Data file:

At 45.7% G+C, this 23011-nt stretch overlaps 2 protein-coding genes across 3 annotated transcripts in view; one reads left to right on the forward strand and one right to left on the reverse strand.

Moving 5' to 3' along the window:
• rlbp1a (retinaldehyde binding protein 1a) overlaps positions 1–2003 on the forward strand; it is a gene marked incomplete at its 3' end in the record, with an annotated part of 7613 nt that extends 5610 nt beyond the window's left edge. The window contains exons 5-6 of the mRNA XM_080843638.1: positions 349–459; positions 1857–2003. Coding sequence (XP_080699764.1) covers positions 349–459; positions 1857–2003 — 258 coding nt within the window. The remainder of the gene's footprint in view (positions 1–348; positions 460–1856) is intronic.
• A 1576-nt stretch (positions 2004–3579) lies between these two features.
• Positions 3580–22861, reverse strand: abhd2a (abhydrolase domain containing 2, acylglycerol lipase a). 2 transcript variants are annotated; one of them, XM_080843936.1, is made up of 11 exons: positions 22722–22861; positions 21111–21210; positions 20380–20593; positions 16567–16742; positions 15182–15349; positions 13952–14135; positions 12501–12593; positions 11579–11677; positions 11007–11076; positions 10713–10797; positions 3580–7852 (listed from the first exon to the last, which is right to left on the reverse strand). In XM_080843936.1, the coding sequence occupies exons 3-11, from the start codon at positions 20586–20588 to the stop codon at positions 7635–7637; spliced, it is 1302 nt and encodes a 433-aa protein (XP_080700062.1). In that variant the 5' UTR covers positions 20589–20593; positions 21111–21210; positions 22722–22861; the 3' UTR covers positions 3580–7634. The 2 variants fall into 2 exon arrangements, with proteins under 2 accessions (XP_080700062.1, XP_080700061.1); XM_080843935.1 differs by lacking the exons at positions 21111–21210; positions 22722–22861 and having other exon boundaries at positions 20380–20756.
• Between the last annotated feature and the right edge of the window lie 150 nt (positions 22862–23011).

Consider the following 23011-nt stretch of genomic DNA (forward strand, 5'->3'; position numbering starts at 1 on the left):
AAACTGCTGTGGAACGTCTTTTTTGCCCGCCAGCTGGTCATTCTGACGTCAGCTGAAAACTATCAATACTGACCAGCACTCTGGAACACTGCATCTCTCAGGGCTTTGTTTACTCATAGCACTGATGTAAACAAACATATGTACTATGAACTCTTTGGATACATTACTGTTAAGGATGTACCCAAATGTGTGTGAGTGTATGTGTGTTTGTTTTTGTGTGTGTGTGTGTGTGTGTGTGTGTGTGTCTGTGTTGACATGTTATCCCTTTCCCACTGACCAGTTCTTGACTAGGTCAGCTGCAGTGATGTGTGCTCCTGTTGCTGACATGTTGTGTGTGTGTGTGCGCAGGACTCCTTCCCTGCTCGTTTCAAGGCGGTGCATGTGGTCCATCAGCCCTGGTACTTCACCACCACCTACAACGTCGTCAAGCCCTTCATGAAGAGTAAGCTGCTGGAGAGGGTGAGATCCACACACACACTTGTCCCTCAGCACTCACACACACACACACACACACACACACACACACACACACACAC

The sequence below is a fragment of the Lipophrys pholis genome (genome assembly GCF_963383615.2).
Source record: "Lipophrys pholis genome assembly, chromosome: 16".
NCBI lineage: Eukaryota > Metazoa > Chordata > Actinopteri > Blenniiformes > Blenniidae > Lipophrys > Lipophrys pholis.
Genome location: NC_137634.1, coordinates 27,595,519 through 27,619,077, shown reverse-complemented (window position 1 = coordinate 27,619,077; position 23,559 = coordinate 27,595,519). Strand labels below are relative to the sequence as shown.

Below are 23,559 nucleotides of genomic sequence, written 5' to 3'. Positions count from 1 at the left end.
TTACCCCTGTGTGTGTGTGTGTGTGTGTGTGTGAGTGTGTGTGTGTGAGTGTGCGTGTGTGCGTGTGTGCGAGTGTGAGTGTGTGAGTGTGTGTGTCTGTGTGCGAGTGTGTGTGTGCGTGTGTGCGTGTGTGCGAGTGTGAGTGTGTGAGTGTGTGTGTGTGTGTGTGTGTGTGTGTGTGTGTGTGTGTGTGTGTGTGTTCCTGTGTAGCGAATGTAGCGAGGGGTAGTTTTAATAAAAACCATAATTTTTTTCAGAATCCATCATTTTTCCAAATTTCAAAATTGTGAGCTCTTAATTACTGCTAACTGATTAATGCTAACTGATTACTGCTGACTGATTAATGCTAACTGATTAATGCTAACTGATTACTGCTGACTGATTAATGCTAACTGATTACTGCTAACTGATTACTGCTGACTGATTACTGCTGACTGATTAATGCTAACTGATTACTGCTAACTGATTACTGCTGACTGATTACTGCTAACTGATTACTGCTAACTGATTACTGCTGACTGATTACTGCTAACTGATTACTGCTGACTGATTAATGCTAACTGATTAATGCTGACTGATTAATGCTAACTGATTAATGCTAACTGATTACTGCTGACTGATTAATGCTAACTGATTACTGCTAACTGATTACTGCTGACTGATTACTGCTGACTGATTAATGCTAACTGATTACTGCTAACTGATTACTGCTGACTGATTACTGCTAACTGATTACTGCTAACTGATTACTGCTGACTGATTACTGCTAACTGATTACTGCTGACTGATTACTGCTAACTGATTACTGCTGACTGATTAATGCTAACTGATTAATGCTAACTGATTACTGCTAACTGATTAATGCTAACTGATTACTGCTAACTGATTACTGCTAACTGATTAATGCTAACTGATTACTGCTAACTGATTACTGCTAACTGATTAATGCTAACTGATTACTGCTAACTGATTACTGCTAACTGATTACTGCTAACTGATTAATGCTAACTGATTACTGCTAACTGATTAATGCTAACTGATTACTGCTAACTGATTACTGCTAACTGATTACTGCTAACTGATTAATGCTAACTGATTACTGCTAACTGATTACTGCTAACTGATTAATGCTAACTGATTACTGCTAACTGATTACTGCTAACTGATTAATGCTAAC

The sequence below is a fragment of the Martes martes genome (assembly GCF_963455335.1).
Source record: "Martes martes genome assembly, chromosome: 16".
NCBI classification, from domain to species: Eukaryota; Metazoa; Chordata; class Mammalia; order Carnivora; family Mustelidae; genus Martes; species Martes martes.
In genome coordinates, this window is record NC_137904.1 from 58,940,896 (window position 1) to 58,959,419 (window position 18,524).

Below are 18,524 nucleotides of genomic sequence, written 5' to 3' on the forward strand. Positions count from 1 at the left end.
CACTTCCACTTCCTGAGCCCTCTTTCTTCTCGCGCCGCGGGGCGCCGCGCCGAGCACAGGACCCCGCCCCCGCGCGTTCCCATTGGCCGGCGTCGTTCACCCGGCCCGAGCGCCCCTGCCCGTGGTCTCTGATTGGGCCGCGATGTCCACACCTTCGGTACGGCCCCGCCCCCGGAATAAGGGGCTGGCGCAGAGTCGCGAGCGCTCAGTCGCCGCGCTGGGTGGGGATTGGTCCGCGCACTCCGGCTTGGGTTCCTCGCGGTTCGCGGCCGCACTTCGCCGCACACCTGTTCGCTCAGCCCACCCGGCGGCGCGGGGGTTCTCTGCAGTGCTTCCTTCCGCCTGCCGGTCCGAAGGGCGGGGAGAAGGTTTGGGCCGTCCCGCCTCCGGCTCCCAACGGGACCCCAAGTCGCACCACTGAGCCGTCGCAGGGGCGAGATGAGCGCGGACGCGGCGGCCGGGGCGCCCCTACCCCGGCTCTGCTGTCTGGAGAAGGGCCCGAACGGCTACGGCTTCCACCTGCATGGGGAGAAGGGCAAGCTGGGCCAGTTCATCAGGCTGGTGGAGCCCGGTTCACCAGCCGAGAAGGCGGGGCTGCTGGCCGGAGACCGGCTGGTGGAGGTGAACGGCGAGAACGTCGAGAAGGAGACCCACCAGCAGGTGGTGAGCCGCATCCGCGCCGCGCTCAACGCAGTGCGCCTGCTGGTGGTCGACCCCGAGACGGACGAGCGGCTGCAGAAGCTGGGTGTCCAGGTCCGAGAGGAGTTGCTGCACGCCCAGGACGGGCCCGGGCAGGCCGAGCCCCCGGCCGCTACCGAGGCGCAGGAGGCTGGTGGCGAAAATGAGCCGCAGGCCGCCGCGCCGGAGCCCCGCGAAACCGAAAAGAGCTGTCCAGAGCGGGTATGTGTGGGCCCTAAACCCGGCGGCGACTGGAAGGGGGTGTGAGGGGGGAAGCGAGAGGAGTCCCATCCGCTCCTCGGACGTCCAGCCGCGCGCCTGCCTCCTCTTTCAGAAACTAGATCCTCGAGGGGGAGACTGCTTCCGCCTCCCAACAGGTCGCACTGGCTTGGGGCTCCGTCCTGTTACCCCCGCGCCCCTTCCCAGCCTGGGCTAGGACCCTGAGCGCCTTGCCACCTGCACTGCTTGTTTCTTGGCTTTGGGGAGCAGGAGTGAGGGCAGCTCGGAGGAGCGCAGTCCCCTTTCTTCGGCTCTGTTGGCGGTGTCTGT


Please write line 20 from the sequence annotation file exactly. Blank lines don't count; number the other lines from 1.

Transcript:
CACTTCCACTTCCTGAGCCCTCTTTCTTCTCGCGCCGCGGGGCGCCGCGCCGAGCACAGGACCCCGCCCCCGCGCGTTCCCATTGGCCGGCGTCGTTCACCCGGCCCGAGCGCCCCTGCCCGTGGTCTCTGATTGGGCCGCGATGTCCACACCTTCGGTACGGCCCCGCCCCCGGAATAAGGGGCTGGCGCAGAGTCGCGAGCGCTCAGTCGCCGCGCTGGGTGGGGATTGGTCCGCGCACTCCGGCTTGGGTTCCTCGCGGTTCGCGGCCGCACTTCGCCGCACACCTGTTCGCTCAGCCCACCCGGCGGCGCGGGGGTTCTCTGCAGTGCTTCCTTCCGCCTGCCGGTCCGAAGGGCGGGGAGAAGGTTTGGGCCGTCCCGCCTCCGGCTCCCAACGGGACCCCAAGTCGCACCACTGAGCCGTCGCAGGGGCGAGATGAGCGCGGACGCGGCGGCCGGGGCGCCCCTACCCCGGCTCTGCTGTCTGGAGAAGGGCCCGAACGGCTACGGCTTCCACCTGCATGGGGAGAAGGGCAAGCTGGGCCAGTTCATCAGGCTGGTGGAGCCCGGTTCACCAGCCGAGAAGGCGGGGCTGCTGGCCGGAGACCGGCTGGTGGAGGTGAACGGCGAGAACGTCGAGAAGGAGACCCACCAGCAGGTGGTGAGCCGCATCCGCGCCGCGCTCAACGCAGTGCGCCTGCTGGTGGTCGACCCCGAGACGGACGAGCGGCTGCAGAAGCTGGGTGTCCAGGTCCGAGAGGAGTTGCTGCACGCCCAGGACGGGCCCGGGCAGGCCGAGCCCCCGGCCGCTACCGAGGCGCAGGAGGCTGGTGGCGAAAATGAGCCGCAGGCCGCCGCGCCGGAGCCCCGCGAAACCGAAAAGAGCTGTCCAGAGCGGGTATGTGTGGGCCCTAAACCCGGCGGCGACTGGAAGGGGGTGTGAGGGGGGAAGCGAGAGGAGTCCCATCCGCTCCTCGGACGTCCAGCCGCGCGCCTGCCTCCTCTTTCAGAAACTAGATCCTCGAGGGGGAGACTGCTTCCGCCTCCCAACAGGTCGCACTGGCTTGGGGCTCCGTCCTGTTACCCCCGCGCCCCTTCCCAGCCTGGGCTAGGACCCTGAGCGCCTTGCCACCTGCACTGCTTGTTTCTTGGCTTTGGGGAGCAGGAGTGAGGGCAGCTCGGAGGAGCGCAGTCCCCTTTCTTCGGCTCTGTTGGCGGTGTCTGT